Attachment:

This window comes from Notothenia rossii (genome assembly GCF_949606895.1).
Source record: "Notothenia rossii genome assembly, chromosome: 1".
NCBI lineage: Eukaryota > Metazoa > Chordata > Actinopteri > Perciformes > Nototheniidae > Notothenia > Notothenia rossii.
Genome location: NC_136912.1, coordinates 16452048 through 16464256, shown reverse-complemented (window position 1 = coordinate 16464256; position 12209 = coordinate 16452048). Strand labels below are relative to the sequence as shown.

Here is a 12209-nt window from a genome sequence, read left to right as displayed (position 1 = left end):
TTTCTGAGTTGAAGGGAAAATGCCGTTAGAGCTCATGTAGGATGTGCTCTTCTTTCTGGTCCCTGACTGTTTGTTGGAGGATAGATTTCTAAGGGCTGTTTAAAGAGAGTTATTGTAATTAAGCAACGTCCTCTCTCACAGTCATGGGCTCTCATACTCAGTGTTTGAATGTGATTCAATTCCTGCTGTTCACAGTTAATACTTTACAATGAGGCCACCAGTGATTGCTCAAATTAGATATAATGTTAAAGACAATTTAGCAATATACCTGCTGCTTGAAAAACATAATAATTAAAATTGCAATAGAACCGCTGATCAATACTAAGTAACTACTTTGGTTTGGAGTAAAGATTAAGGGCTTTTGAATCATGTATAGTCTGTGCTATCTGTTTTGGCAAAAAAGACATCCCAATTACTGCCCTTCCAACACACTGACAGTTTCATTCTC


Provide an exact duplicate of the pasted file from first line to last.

This window comes from Notothenia rossii (genome assembly GCF_949606895.1).
Source record: "Notothenia rossii genome assembly, chromosome: 1".
NCBI lineage: Eukaryota > Metazoa > Chordata > Actinopteri > Perciformes > Nototheniidae > Notothenia > Notothenia rossii.
Genome location: NC_136912.1, coordinates 16452048 through 16464256, shown reverse-complemented (window position 1 = coordinate 16464256; position 12209 = coordinate 16452048). Strand labels below are relative to the sequence as shown.

Here is a 12209-nt window from a genome sequence, read left to right as displayed (position 1 = left end):
TTTCTGAGTTGAAGGGAAAATGCCGTTAGAGCTCATGTAGGATGTGCTCTTCTTTCTGGTCCCTGACTGTTTGTTGGAGGATAGATTTCTAAGGGCTGTTTAAAGAGAGTTATTGTAATTAAGCAACGTCCTCTCTCACAGTCATGGGCTCTCATACTCAGTGTTTGAATGTGATTCAATTCCTGCTGTTCACAGTTAATACTTTACAATGAGGCCACCAGTGATTGCTCAAATTAGATATAATGTTAAAGACAATTTAGCAATATACCTGCTGCTTGAAAAACATAATAATTAAAATTGCAATAGAACCGCTGATCAATACTAAGTAACTACTTTGGTTTGGAGTAAAGATTAAGGGCTTTTGAATCATGTATAGTCTGTGCTATCTGTTTTGGCAAAAAAGACATCCCAATTACTGCCCTTCCAACACACTGACAGTTTCATTCTC